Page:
Poor hospital care is “needlessly killing 1,000 NHS patients a month”, The Daily Telegraph headline reads. It says that the largest ever study of errors in British hospitals has found that one patient in 10 is affected by potentially serious medical errors, with half of them dying as a result.
This study was a review of the patient records of 1,000 adults who died in 10 hospitals across England in 2009. Medical reviewers who examined the records considered that one death in 20 had a greater than 50% chance of being preventable.
The researchers defined a “preventable death” as:
A recent example of a preventable death, highlighted by the Telegraph, was the tragic death of Kane Gorny. His inquest found that he died from dehydration due to a combination of misdiagnosis and inappropriate treatment.
Most of these “possibly preventable” deaths occurred among elderly, frail patients with multiple other medical problems. This raises debate over whether these deaths were actually “preventable”.
Based on these figures the reviewers estimated that almost 12,000 (11,859) adult deaths would have been preventable in England during 2009. These are important findings, but are estimates only – the reviewers only examined the records of 1,000 patients from a sample of hospitals.
While a single preventable death is one too many, the researchers actually found that the number of preventable deaths was far lower than previously thought. Some previous estimates put the number of preventable deaths occurring every year in England as high as 40,000. The researchers were keen to stress, “this does not mean that preventable deaths should be ignored and no attempt made to improve our understanding of their causes”.
This study was conducted by researchers from the London School of Hygiene and Tropical Medicine, the National Patient Safety Agency, Imperial College London and the University of Newcastle. The study was funded by the National Institute of Health Research, Research for Patient Benefit Programme. It was published in the peer-reviewed British Medical Journal Quality & Safety.
The media coverage is generally representative of this research, but the Independent’s headline states that doctors are to blame for the deaths. While doctor-related factors such as misdiagnosis or treatment errors were considered to have contributed to some of the deaths, the study has not reported the specific errors, or implied any responsibility for the errors.
This was a review of the medical records of adults who died in hospitals in England during 2009. The researchers say that previous national and international studies have given wide estimates of the number of preventable deaths that occur in hospital, with estimates for England ranging from 840 to 40,000 deaths a year. However, these studies have not assessed whether adverse events could have contributed to death. This is what the current review aimed to assess.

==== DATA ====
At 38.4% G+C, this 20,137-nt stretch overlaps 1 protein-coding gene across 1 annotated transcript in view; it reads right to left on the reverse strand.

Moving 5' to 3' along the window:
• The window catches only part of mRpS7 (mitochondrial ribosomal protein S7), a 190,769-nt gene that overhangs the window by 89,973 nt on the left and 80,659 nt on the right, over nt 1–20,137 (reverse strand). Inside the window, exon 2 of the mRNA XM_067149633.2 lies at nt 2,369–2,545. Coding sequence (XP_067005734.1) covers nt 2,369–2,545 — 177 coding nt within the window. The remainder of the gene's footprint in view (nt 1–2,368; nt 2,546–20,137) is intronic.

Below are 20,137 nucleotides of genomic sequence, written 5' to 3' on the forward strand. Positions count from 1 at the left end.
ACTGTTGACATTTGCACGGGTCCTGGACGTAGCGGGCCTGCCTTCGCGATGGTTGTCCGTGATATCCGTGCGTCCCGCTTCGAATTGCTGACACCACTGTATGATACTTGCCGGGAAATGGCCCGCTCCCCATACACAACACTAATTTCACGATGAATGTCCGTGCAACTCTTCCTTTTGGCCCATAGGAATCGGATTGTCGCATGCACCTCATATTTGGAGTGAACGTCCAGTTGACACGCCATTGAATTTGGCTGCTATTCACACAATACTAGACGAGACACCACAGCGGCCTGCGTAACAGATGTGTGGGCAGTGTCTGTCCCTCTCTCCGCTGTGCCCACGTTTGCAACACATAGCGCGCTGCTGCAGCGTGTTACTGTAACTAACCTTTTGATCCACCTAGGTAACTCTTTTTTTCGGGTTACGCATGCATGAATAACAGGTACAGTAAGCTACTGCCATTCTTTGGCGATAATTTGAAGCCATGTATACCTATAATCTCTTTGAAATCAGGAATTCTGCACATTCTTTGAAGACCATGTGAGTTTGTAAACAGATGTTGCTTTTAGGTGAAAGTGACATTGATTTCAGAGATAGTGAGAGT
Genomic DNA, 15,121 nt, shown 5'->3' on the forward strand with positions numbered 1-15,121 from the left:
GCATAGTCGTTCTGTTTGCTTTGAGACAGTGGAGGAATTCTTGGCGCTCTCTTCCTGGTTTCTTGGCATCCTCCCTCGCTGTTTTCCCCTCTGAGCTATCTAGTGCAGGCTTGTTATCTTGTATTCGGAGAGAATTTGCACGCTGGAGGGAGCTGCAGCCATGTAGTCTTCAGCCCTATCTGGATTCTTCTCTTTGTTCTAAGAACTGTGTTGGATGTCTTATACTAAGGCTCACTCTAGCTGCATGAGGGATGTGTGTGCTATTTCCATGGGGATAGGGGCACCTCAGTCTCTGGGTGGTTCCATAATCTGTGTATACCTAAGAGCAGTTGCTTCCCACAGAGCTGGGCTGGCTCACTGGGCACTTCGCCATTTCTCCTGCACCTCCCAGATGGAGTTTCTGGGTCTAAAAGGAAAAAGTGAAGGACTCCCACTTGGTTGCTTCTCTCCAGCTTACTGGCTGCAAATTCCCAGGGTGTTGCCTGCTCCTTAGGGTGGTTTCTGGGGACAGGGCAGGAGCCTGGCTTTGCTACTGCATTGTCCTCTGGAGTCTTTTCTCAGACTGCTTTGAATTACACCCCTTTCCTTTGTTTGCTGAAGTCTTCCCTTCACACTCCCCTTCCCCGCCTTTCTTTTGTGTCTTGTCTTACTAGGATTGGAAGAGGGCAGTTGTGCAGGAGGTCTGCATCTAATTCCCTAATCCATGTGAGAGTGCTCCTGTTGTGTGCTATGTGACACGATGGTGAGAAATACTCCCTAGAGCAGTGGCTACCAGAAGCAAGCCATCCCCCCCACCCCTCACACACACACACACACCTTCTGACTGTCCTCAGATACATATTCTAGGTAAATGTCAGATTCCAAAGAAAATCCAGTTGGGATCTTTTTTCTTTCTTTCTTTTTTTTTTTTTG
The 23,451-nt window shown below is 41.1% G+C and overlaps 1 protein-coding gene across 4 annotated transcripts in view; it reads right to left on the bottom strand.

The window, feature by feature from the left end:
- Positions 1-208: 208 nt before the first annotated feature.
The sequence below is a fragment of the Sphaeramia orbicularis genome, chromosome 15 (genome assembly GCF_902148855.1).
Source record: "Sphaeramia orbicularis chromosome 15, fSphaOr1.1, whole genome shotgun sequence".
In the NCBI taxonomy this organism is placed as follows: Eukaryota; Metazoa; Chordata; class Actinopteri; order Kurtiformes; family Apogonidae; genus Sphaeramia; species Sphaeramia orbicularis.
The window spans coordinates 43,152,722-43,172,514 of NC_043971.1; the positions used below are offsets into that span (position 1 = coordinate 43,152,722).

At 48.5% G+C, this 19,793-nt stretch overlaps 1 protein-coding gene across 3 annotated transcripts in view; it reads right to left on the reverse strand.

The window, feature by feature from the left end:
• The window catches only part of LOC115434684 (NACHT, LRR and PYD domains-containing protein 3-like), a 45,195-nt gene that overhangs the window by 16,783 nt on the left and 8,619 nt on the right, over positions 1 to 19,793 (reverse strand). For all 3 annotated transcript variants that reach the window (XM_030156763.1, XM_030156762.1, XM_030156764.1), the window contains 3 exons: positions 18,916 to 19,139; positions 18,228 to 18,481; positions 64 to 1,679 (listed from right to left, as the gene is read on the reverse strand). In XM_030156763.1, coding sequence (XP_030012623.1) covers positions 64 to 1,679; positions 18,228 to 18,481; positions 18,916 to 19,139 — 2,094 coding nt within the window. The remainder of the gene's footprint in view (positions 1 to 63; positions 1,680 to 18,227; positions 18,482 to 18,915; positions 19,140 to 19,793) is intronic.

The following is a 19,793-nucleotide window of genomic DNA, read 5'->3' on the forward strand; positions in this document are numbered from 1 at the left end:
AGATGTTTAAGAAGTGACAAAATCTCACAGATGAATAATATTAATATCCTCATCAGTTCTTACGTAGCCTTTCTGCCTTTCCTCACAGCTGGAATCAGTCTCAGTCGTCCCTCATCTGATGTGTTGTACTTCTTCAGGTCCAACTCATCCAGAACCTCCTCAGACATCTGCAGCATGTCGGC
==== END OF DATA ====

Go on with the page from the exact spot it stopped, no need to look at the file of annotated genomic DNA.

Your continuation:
In the current study, trained medical reviewers examined the records and identified issues with care that could have contributed to the deaths. The researchers say that a retrospective review of medical records is the most sensitive approach in determining the proportion of hospital deaths that are preventable. They based their study design on previous similar reviews that have been performed in the UK, the Netherlands and the US.
As only a random sample of hospitals and patient records was examined, the number given of annual preventable deaths across England is only an estimate. Also, though the researchers ensured all medical reviewers were fully trained, and checked their assessments, the review will unavoidably contain an element of subjective judgement.
The researchers identified deceased patients from 10 randomly selected English acute hospital trusts. The random sampling had been stratified to ensure it contained:
They chose to sample 1,000 patient deaths based on their estimate of the number of deaths they expected to be preventable (6%). From each of the 10 hospitals the medical records of 100 patients who had died in hospital during 2009 were randomly selected using the hospital administration system in each trust.
The researchers wanted to focus on general medical and surgical admissions, so excluded paediatric, obstetric and psychiatric hospital admissions.
Judgement of preventable deaths was carried out in two stages. First, the reviewers were asked to judge whether there had been any problem in care that had contributed to the patient’s death. Such care problems were defined as:
Second, for each case where a problem in care was identified, the reviewers then judged whether the death could have been prevented.
This two-stage process was used because some care issues that contributed to death may not necessarily have been the result of poor practice. For example, if a patient with a heart attack was appropriately given an anti-clotting drug, but giving that drug then caused them to die from a brain bleed, the death would not be considered preventable. Reviewers judged preventability on a six-point scale ranging from one (definitely not preventable) to six (definitely preventable). Deaths were judged to be preventable if reviewers gave a score of four, five or six on the scale. That is, there was a more than 50% chance that the death was preventable.